By David Jette, Head Verger, Trinity Wall Street, New York City
Let me be up front at the beginning of these seasonal musings: this article is not about Advent wreaths, pink candles, Sarum blue, or the inappropriateness of singing Christmas carols before sundown on December 24th. The observance of Advent need not be burdened by worrying about these things.
Vergers are almost by definition ruled by time. It takes time to set up a Sunday service and it must be done before it’s time to begin. Preparing for Christmas doesn’t happen miraculously or under the guidance of angelic directives. For us vergers, arriving early and staying late is a guiding principal that no labor standard can override. The Parish of Trinity Church in New York City where I serve as head verger, webcasts almost all liturgies. This requires a scrupulous adherence to precise time as determined by atomic clocks placed in strategic positions throughout the church building.
Advent is a season that often focuses on time, precisely the end of time and the second coming of Christ. All of this seems remote and removed from our earthly time reality as we think of ourselves as terribly modern and sometimes blasé about the end of everything. We might even catch ourselves thinking, “I have no time for the end of time!” Though often misused as a theme by self-appointed religious prophets of doom, the notion of final judgment, seemingly unscientific, warrants our serious consideration and prayer.
In early October while recovering from surgery at home for two weeks, I had ample reason to contemplate my own mortality and end of time. Not content to recede into pointless gloom, I engaged in two fairly monumental head exercises. First, I picked up Leo Tolstoy's novel, "War and Peace," for the first time. I’m about three quarters through this odyssey of reading and I hope to have it finished by Christmas. I recommend it highly!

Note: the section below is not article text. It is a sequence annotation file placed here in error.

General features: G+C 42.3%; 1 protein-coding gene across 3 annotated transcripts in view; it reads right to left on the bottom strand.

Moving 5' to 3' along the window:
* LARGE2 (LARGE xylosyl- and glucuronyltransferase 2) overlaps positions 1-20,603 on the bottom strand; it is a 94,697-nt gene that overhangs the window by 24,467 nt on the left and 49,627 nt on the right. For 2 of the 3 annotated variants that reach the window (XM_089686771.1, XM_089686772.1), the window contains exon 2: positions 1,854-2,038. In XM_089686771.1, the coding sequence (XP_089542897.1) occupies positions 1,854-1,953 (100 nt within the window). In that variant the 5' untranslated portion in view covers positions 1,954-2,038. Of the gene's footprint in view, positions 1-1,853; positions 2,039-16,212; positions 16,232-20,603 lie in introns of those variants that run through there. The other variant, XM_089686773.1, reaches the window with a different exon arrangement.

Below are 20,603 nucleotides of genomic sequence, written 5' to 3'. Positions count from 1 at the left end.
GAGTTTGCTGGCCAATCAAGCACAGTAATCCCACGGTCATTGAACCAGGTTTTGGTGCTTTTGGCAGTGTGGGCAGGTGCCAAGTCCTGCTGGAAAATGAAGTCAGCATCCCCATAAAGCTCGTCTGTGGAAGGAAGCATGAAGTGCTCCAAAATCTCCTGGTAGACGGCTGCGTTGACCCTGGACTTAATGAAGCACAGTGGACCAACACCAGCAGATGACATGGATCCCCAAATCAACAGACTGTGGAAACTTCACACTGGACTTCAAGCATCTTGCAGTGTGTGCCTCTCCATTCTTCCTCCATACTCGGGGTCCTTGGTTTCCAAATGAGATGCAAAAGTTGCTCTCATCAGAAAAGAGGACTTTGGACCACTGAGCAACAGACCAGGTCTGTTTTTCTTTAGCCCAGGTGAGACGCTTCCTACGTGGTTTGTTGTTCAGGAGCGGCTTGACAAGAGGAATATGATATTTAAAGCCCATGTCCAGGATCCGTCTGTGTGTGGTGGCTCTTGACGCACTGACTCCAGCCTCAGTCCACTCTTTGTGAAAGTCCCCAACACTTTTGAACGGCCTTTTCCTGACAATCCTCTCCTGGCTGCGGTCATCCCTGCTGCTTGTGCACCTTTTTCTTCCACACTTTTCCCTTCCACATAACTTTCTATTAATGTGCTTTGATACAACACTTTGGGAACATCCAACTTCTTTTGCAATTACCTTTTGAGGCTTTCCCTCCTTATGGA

Second I began watching a series of lectures called “Big History: the Big Bang, Life on Earth, and the Rise of Humanity.” This got my attention initially because the lecturer, David Christian, is a professor of history and not a scientist. The very first lecture sets the stage for what is to follow. Big history is big because our universe is unimaginably immense and stupendously old - perhaps 15 billion years old. These statistics alone provide ample opportunity to engage in renewed humility about everything we do.
Our consideration of Advent has the potential for taking us out of self to consider a far more grand scope of the created order we are graced to inhabit. Our contemplation of big time and big history isn’t a contest between science and theology, but rather a realistic look at the immensity of creation as a manifestation of God’s power to launch and direct it all and yet still come to us in the Word made flesh. God is big history indeed but then each of us, as vergers in our sundry callings, play a part in the divine story and are capable of comprehending that still small voice of God clearly through the chaos of babble all around us.
Take time this Advent to think big, to imagine with care, and to guide and nurture those we’re called to serve. Our ministry is rooted in the God of the cosmos and the God who is born in a humble stable.
Abstract: One of the most experienced vergers in North America answers the question, "What does Advent mean to vergers?" You may be surprised with what he has to say. We pray that you are moved to new consideration of our place in humanity. He says that it is, "as big as all outdoors." Read this week's Verger's Voice and be inspired.